Inefficient Portfolio

AAA

DEFINITION of 'Inefficient Portfolio'

An inefficient portfolio is an investment portfolio that delivers an expected return that is too low for the amount of risk taken on, or conversely, an investment portfolio that requires too much risk for a given expected return. An inefficient portfolio has a poor risk-to-reward ratio.

INVESTOPEDIA EXPLAINS 'Inefficient Portfolio'

An inefficient portfolio exposes an investor to a higher degree of risk, either by expected returns that are too low for the risk endured, or by risking too much for size of the expected return. If expected returns are not met for a particular risk level, or the risk required to attain a specific level of return is too high, the portfolio is said to be inefficient. For example, a portfolio of junk bonds expected to only return the risk-free rate of return would be said to be inefficient (this is an extreme example).

RELATED TERMS
  1. Portfolio Plan

    An investment strategy applied to a personal or corporate portfolio ...
  2. Portfolio Weight

    The percentage composition of a particular holding in a portfolio. ...
  3. Portfolio Return

    The monetary return experienced by a holder of a portfolio. Portfolio ...
  4. Portfolio

    A grouping of financial assets such as stocks, bonds and cash ...
  5. Portfolio Management

    The art and science of making decisions about investment mix ...
  6. Risk

    The chance that an investment's actual return will be different ...
Related Articles
  1. Investing Basics

    5 Tips For Diversifying Your Portfolio

    A diversified portfolio will protect you in a tough market. Get some solid tips here!
  2. Investing Basics

    Introduction To Investment Diversification

    Reducing risk and increasing returns in your portfolio is all about finding the right balance.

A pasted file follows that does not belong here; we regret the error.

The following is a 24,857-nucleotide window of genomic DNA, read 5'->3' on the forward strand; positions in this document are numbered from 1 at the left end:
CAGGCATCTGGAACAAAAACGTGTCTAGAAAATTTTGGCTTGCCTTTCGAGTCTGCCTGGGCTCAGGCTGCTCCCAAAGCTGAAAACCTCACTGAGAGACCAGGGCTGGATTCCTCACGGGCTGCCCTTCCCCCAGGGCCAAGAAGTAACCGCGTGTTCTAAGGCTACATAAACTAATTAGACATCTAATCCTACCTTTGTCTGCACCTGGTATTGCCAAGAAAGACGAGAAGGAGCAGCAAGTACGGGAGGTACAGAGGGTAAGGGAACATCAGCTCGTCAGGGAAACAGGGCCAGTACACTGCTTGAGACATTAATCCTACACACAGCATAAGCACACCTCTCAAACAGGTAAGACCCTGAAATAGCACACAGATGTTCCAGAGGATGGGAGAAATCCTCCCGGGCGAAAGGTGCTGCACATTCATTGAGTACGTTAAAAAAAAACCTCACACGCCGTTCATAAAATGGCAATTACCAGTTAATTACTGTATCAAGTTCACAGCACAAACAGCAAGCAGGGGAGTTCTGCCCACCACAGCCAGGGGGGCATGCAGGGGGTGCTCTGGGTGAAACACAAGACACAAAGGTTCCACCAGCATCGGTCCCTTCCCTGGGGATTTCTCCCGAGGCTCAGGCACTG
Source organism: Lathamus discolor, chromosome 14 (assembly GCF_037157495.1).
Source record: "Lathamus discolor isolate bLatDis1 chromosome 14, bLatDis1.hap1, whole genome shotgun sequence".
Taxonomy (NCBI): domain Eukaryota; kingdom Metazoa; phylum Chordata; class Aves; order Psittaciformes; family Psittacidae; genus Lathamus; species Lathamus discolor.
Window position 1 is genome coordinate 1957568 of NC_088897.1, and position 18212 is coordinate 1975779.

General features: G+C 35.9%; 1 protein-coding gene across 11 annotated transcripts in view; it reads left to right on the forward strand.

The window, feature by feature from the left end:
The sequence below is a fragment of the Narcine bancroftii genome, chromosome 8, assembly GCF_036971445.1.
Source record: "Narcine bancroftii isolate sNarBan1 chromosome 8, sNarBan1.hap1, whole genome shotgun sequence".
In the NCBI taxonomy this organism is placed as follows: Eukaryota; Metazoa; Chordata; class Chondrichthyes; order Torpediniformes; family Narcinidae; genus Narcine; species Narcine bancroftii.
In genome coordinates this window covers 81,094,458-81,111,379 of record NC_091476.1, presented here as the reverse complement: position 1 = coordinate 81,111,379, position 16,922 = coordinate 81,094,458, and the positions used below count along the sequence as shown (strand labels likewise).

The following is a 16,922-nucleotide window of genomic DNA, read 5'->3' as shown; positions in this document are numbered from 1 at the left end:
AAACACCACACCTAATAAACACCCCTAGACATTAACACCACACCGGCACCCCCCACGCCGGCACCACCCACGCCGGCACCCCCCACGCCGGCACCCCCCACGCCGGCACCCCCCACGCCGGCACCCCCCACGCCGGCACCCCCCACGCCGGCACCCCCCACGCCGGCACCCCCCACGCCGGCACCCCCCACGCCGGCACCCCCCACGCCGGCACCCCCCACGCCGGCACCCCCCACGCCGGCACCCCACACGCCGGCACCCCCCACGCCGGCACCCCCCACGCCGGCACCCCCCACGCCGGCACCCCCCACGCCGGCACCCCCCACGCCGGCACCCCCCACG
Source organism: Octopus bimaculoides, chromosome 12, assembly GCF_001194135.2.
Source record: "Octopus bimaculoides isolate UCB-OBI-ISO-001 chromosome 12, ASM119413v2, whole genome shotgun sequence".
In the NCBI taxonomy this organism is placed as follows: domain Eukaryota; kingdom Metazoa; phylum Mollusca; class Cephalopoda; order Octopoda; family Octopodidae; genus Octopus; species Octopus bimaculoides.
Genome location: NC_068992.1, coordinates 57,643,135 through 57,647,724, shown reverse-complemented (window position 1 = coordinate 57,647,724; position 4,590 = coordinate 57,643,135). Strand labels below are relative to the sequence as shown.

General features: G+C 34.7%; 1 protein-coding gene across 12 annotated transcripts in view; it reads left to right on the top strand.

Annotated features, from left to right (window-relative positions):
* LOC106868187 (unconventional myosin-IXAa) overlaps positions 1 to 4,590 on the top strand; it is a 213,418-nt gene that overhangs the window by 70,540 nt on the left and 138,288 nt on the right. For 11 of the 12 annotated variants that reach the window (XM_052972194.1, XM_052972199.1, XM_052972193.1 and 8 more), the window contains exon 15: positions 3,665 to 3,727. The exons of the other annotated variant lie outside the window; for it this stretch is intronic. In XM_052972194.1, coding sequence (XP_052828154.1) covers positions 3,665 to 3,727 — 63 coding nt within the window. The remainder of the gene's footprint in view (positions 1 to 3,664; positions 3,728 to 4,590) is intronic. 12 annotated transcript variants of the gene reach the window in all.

3. Bonds & Fixed Income

    Find The Highest Returns With The Sharpe Ratio

    Learn how to follow the efficient frontier to increase your chances of successful investing.
  4. Mutual Funds & ETFs

    Understanding Volatility Measurements

    How do you choose a fund with an optimal risk-reward combination? We teach you about standard deviation, beta and more!
  5. Insurance

    The Dangers Of Over-Diversifying Your Portfolio

    If you diversify too much, you might not lose much, but you won't gain much either.
  6. Personal Finance

    How Risky Is Your Portfolio?

    Find out how you could be subject to larger losses than you think.
  7. Investing Basics

    When is it beneficial for underwriters to sell stock below the minimum rate?

    Learn when selling stock below the minimum rate can be beneficial. Find out how the 1987 market crash affected an offering of British Petroleum shares.
  8. Investing Basics

    How do REIT managers use capitalization rate to configure their portfolios?

    Learn how REIT managers use capitalization rates to help assess risk and identify properties as potential purchase and sale candidates.
  9. Fundamental Analysis

    What are the risks associated with investing in the railroads sector?

    Learn about risks relating to investing in the railroad sector. Explore how the price of fuel, cost of labor and access to capital affects railroad companies.
  10. Mutual Funds & ETFs

    What are the risks involved in keeping my money in a money market account?

    Setting aside funds in a money market account can be a safe investment strategy, but investors should be aware of the risks inherent to money market options.

You May Also Like

Hot Definitions
  1. Treasury Bond - T-Bond

    A marketable, fixed-interest U.S. government debt security with a maturity of more than 10 years. Treasury bonds make interest ...
  2. Weight Of Ice, Snow Or Sleet Insurance

    Financial protection against damage caused to property by winter weather specifically, damage caused if a roof caves in because ...
  3. Weather Insurance

    A type of protection against a financial loss that may be incurred because of rain, snow, storms, wind, fog, undesirable ...
  4. Portfolio Turnover

    A measure of how frequently assets within a fund are bought and sold by the managers. Portfolio turnover is calculated by ...
  5. Commercial Paper

    An unsecured, short-term debt instrument issued by a corporation, typically for the financing of accounts receivable, inventories ...
  6. Federal Funds Rate

    The interest rate at which a depository institution lends funds maintained at the Federal Reserve to another depository institution ...
Trading Center